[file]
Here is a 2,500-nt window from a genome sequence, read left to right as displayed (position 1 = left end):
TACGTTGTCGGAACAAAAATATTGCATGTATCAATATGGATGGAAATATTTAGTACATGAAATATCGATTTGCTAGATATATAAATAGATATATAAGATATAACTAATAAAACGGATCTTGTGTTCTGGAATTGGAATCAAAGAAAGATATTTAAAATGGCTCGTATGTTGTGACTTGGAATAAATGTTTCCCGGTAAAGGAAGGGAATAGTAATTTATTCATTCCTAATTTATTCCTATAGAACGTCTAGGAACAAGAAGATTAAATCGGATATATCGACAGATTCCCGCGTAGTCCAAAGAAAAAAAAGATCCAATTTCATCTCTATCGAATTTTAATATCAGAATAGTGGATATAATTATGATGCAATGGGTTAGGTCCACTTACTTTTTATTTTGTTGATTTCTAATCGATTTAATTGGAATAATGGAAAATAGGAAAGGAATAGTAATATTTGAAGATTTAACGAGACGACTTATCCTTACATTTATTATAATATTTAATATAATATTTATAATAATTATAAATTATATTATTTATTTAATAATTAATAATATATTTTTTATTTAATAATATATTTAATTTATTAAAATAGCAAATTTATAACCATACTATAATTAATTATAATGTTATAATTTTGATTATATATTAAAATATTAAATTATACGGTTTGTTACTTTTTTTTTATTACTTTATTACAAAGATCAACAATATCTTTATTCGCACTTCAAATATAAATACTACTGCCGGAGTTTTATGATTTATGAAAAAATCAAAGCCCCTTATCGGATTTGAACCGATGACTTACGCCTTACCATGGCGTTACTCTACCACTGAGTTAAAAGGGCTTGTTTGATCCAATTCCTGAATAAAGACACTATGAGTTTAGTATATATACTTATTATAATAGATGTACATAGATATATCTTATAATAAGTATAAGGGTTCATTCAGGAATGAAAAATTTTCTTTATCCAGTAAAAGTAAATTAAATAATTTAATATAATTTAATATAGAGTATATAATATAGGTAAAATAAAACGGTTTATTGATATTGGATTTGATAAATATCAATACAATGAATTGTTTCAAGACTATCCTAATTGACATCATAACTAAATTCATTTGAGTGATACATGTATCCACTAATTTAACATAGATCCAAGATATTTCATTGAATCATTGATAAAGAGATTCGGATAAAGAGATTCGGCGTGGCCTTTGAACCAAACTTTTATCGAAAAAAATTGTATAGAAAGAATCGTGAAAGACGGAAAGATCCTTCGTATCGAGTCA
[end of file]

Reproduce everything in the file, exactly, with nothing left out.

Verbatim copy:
Here is a 2,500-nt window from a genome sequence, read left to right as displayed (position 1 = left end):
TACGTTGTCGGAACAAAAATATTGCATGTATCAATATGGATGGAAATATTTAGTACATGAAATATCGATTTGCTAGATATATAAATAGATATATAAGATATAACTAATAAAACGGATCTTGTGTTCTGGAATTGGAATCAAAGAAAGATATTTAAAATGGCTCGTATGTTGTGACTTGGAATAAATGTTTCCCGGTAAAGGAAGGGAATAGTAATTTATTCATTCCTAATTTATTCCTATAGAACGTCTAGGAACAAGAAGATTAAATCGGATATATCGACAGATTCCCGCGTAGTCCAAAGAAAAAAAAGATCCAATTTCATCTCTATCGAATTTTAATATCAGAATAGTGGATATAATTATGATGCAATGGGTTAGGTCCACTTACTTTTTATTTTGTTGATTTCTAATCGATTTAATTGGAATAATGGAAAATAGGAAAGGAATAGTAATATTTGAAGATTTAACGAGACGACTTATCCTTACATTTATTATAATATTTAATATAATATTTATAATAATTATAAATTATATTATTTATTTAATAATTAATAATATATTTTTTATTTAATAATATATTTAATTTATTAAAATAGCAAATTTATAACCATACTATAATTAATTATAATGTTATAATTTTGATTATATATTAAAATATTAAATTATACGGTTTGTTACTTTTTTTTTATTACTTTATTACAAAGATCAACAATATCTTTATTCGCACTTCAAATATAAATACTACTGCCGGAGTTTTATGATTTATGAAAAAATCAAAGCCCCTTATCGGATTTGAACCGATGACTTACGCCTTACCATGGCGTTACTCTACCACTGAGTTAAAAGGGCTTGTTTGATCCAATTCCTGAATAAAGACACTATGAGTTTAGTATATATACTTATTATAATAGATGTACATAGATATATCTTATAATAAGTATAAGGGTTCATTCAGGAATGAAAAATTTTCTTTATCCAGTAAAAGTAAATTAAATAATTTAATATAATTTAATATAGAGTATATAATATAGGTAAAATAAAACGGTTTATTGATATTGGATTTGATAAATATCAATACAATGAATTGTTTCAAGACTATCCTAATTGACATCATAACTAAATTCATTTGAGTGATACATGTATCCACTAATTTAACATAGATCCAAGATATTTCATTGAATCATTGATAAAGAGATTCGGATAAAGAGATTCGGCGTGGCCTTTGAACCAAACTTTTATCGAAAAAAATTGTATAGAAAGAATCGTGAAAGACGGAAAGATCCTTCGTATCGAGTCA